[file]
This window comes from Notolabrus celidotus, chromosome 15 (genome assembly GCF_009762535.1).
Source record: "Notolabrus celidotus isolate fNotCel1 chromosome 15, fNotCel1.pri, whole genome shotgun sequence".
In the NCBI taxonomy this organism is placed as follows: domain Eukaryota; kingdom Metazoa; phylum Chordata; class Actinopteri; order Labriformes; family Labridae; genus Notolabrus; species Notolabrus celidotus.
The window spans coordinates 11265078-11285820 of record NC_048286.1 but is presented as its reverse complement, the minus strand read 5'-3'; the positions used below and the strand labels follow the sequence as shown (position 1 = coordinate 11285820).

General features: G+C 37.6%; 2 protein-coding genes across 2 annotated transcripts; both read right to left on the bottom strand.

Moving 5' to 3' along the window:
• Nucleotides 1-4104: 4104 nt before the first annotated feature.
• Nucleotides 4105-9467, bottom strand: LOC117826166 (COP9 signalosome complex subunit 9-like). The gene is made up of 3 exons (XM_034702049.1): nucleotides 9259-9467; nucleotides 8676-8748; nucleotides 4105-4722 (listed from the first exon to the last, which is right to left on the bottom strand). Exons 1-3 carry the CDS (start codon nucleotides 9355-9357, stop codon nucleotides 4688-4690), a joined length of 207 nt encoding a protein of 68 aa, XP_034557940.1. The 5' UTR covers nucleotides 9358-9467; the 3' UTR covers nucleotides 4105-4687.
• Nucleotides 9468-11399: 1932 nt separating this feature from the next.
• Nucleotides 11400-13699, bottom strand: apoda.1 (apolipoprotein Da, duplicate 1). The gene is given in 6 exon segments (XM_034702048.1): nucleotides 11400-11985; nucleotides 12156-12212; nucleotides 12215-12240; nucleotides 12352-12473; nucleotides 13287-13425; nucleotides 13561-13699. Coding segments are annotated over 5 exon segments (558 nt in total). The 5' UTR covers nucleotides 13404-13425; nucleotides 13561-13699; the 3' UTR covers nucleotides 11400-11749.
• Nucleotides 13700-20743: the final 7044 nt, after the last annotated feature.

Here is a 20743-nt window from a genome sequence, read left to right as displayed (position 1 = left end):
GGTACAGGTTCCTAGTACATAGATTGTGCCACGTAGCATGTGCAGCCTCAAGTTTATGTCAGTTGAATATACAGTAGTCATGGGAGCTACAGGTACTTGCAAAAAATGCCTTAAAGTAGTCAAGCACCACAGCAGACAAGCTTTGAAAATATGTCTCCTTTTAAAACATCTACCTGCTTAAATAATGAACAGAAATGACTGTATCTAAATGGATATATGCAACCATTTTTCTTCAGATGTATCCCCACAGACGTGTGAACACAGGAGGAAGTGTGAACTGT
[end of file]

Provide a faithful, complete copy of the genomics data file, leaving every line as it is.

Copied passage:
This window comes from Notolabrus celidotus, chromosome 15 (genome assembly GCF_009762535.1).
Source record: "Notolabrus celidotus isolate fNotCel1 chromosome 15, fNotCel1.pri, whole genome shotgun sequence".
In the NCBI taxonomy this organism is placed as follows: domain Eukaryota; kingdom Metazoa; phylum Chordata; class Actinopteri; order Labriformes; family Labridae; genus Notolabrus; species Notolabrus celidotus.
The window spans coordinates 11265078-11285820 of record NC_048286.1 but is presented as its reverse complement, the minus strand read 5'-3'; the positions used below and the strand labels follow the sequence as shown (position 1 = coordinate 11285820).

General features: G+C 37.6%; 2 protein-coding genes across 2 annotated transcripts; both read right to left on the bottom strand.

Moving 5' to 3' along the window:
• Nucleotides 1-4104: 4104 nt before the first annotated feature.
• Nucleotides 4105-9467, bottom strand: LOC117826166 (COP9 signalosome complex subunit 9-like). The gene is made up of 3 exons (XM_034702049.1): nucleotides 9259-9467; nucleotides 8676-8748; nucleotides 4105-4722 (listed from the first exon to the last, which is right to left on the bottom strand). Exons 1-3 carry the CDS (start codon nucleotides 9355-9357, stop codon nucleotides 4688-4690), a joined length of 207 nt encoding a protein of 68 aa, XP_034557940.1. The 5' UTR covers nucleotides 9358-9467; the 3' UTR covers nucleotides 4105-4687.
• Nucleotides 9468-11399: 1932 nt separating this feature from the next.
• Nucleotides 11400-13699, bottom strand: apoda.1 (apolipoprotein Da, duplicate 1). The gene is given in 6 exon segments (XM_034702048.1): nucleotides 11400-11985; nucleotides 12156-12212; nucleotides 12215-12240; nucleotides 12352-12473; nucleotides 13287-13425; nucleotides 13561-13699. Coding segments are annotated over 5 exon segments (558 nt in total). The 5' UTR covers nucleotides 13404-13425; nucleotides 13561-13699; the 3' UTR covers nucleotides 11400-11749.
• Nucleotides 13700-20743: the final 7044 nt, after the last annotated feature.

Here is a 20743-nt window from a genome sequence, read left to right as displayed (position 1 = left end):
GGTACAGGTTCCTAGTACATAGATTGTGCCACGTAGCATGTGCAGCCTCAAGTTTATGTCAGTTGAATATACAGTAGTCATGGGAGCTACAGGTACTTGCAAAAAATGCCTTAAAGTAGTCAAGCACCACAGCAGACAAGCTTTGAAAATATGTCTCCTTTTAAAACATCTACCTGCTTAAATAATGAACAGAAATGACTGTATCTAAATGGATATATGCAACCATTTTTCTTCAGATGTATCCCCACAGACGTGTGAACACAGGAGGAAGTGTGAACTGT